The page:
Home Online Advertising The IAB’s New In-Feed Ads: Scaling Education Instead Of Technology

The IAB’s New In-Feed Ads: Scaling Education Instead Of Technology



As feeds become the new standard for web design, there’s a greater need to develop ad units that accommodate them.

Such was the thinking behind the IAB’s Wednesday release of specifications for three kinds of in-feed advertising channels: social feeds (notably sponsored Facebook or Twitter posts), product feeds (which encompass ecommerce sites like Amazon and Wal-Mart) and content feeds.

“Since feed-based ads represent the largest source of inventory within native, our goal with this playbook is to add more clarity to the three different types of feeds and the types of ads that work best,” said Dan Greenberg, Sharethrough CEO and co-chair of the IAB’s native advertising working group.

Unlike the working group’s previous specifications, those around in-feed units don’t provide any new technical distinctions or protocols. However, it still fits into the group’s mission statement because the native community feels it has reached a point where adoption hinges on knowledge, not new technology.

The fundamental problem is that achieving industrywide scale remains a concern for native advertising technology companies. While Facebook popularized news feed ads in 2012, “you still need standards in order to scale,” said Eddie de Guia, co-founder and managing director at PubNative.

Initially, industry observers thought concerns over serving sponsored content that looked like editorial would inhibit adoption – a somewhat illusory issue, it turns out. Instead, ad buyers have been hung up because “they need a framework to talk about native and understand it,” said David Kurtz, SVP of product strategy at Opera Mediaworks.

According to Kurtz, “what the IAB is doing is really codifying the types of placements that will work in these environments. … So marketers can create the right kind of content and be sure it’s going to the right place.”

Jonathan Opdyke, CEO at HookLogic, a performance marketer that specializes in native ads for product feeds, said the new standards are “clear and intuitive.” Opdyke also emphasized that the announcement is more about setting guidelines for best practices, echoing other industry insiders who see education as a more pressing concern than technology or creative content.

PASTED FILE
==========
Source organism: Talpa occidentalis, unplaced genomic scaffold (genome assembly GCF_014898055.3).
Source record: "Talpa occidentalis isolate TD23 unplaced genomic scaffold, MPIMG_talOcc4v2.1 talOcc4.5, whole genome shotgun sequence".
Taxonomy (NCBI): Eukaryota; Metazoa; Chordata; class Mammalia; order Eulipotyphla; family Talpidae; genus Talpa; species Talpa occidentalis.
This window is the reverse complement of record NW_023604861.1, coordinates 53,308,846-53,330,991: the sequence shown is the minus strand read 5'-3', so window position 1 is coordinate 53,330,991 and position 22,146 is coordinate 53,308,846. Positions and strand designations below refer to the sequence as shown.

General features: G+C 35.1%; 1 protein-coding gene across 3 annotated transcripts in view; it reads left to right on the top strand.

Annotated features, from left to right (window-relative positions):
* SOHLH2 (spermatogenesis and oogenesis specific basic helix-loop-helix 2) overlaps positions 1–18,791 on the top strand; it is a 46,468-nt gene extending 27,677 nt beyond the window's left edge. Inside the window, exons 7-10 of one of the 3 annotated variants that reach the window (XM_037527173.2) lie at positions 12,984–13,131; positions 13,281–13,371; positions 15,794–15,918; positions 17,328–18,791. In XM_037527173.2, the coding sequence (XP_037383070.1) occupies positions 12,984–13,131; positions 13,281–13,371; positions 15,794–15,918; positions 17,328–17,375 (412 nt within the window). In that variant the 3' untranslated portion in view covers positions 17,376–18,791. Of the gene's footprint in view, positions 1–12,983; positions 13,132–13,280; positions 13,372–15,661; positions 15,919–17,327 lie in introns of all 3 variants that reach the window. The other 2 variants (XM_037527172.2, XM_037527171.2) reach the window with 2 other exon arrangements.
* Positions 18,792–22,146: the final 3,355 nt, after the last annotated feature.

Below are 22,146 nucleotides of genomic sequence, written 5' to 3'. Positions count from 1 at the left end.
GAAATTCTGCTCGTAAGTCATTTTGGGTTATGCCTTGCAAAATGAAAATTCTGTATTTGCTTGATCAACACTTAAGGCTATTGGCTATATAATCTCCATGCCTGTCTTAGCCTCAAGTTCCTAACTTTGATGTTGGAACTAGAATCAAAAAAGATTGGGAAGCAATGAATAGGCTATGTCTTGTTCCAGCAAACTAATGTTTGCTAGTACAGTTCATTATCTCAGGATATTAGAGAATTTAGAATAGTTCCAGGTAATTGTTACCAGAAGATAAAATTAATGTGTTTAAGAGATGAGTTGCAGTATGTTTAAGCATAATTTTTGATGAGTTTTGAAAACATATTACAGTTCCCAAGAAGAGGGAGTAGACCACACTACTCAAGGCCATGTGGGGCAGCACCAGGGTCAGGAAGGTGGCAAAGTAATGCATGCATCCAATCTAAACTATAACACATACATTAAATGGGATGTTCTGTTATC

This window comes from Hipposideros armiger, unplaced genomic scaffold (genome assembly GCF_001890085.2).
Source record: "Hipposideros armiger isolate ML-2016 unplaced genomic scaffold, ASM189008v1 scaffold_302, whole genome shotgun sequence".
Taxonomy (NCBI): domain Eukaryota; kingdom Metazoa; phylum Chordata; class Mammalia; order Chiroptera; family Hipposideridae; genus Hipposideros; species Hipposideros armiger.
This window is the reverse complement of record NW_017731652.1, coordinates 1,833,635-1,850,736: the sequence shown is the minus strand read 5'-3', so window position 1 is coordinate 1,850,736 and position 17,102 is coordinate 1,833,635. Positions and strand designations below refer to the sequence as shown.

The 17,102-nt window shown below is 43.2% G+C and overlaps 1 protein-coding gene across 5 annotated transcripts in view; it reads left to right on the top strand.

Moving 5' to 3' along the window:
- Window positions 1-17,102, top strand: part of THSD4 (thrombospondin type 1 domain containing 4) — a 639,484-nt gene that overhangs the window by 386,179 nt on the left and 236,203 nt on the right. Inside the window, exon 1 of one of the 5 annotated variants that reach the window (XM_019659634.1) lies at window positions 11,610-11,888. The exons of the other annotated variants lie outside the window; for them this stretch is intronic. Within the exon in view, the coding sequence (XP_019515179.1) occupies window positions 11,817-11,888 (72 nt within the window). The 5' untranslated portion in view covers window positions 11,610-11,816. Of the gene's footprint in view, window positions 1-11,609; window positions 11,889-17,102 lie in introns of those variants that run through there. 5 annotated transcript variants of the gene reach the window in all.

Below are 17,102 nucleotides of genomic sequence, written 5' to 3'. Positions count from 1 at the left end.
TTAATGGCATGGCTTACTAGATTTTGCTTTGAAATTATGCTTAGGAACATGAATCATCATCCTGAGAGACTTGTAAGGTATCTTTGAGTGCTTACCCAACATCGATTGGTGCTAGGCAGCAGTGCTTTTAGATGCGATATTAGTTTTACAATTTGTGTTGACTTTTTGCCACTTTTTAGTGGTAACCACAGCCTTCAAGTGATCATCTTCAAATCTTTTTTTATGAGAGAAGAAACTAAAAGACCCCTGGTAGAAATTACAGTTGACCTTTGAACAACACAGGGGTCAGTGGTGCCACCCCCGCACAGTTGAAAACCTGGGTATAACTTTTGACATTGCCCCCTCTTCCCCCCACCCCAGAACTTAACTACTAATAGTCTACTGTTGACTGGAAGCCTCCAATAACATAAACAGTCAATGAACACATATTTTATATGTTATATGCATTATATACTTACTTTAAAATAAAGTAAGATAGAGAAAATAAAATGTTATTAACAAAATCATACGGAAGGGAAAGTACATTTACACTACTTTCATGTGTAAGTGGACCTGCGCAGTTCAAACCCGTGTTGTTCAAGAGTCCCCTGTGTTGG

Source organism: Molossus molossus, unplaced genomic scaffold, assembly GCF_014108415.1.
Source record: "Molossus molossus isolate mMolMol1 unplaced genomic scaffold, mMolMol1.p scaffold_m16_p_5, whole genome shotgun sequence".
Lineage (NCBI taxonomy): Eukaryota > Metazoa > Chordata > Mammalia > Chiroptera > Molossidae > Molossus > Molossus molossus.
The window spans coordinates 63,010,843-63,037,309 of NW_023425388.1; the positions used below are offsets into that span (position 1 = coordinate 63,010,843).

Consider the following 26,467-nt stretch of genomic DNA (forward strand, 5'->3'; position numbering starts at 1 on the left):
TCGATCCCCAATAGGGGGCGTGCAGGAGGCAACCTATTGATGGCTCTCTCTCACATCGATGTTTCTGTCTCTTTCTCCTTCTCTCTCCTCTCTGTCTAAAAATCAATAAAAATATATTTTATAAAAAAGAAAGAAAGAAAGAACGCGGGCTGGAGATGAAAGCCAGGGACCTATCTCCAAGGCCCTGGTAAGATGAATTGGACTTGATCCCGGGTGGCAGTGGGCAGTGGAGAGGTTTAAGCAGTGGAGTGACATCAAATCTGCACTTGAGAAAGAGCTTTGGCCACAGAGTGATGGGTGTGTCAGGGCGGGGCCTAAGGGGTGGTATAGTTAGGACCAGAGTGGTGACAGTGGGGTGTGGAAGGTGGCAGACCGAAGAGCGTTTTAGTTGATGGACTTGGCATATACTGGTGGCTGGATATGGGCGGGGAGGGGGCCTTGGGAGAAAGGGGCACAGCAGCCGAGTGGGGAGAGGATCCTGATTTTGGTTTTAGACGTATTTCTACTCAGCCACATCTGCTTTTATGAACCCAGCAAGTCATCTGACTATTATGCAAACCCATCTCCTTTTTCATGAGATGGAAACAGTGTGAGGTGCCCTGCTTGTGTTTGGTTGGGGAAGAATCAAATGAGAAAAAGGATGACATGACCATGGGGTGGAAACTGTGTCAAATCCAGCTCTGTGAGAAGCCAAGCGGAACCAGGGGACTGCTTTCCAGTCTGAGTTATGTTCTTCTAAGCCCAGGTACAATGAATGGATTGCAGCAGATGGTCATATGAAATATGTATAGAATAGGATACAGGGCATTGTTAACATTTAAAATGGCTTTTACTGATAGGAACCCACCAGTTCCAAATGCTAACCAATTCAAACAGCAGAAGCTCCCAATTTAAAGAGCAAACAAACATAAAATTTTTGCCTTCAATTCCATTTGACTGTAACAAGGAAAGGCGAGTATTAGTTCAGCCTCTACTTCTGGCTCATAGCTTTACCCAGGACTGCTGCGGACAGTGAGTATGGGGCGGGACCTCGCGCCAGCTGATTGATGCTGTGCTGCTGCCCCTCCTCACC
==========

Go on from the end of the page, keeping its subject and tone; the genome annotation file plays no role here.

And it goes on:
For instance, the same unit can work across feeds and channels, but in order to feel comfortable spending on native, Opdyke said marketers have to grasp that “product feeds are oriented to direct marketing goals. … And content feeds are for publishers wishing to drive traffic or brands who want to build or reinforce a story.”

Social remains the most dominant channel within feed formats – and across all native advertising. Facebook, for example, brought in more money from traditional ads than native in 2013, but this year native will account for three times more than its revenue from traditional ads (and will be six times more by 2018).


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“[Facebook] can move markets and create expectations,” said Ari Lewine, co-founder and CSO at TripleLift, a native programmatic exchange. For instance, Facebook habituated users to autoplay video ads – a strictly verboten practice for marketers before Facebook normalized it.

Facebook’s success with in-feed units consequently “creates massive demand on the publisher side to have a unique ad format,” said Lewine. The IAB and many in the native tech space assume product and content feeds have been slower to gain traction since marketers don’t understand what those types of native units are for.

Lewine was not the only person to point to Facebook’s digital video trailblazing. Kurtz claimed that efforts like this from the IAB are similar to what he saw sellers do when Facebook started to clear a path for autoplay video.

“It gave [digital video providers] a reason to go out to the agencies and brands and teach them how video worked, how the creative needed to change to fit the environment, what best practices looked like,” Kurtz said.

There is an intuitive contradiction that has hung over native for the past three years: How do ads designed to fit the specific tone and environment of each individual publisher or online store scale programmatically?

“Being able to scale is an integral part of it,” said Lewine. “Native without scale is simply a custom ad.”

Having achieved technical standardization in the form of OpenRTB2.3 units, native leaders are now looking to scale in the next most important category: what brands and agencies believe they can accomplish.

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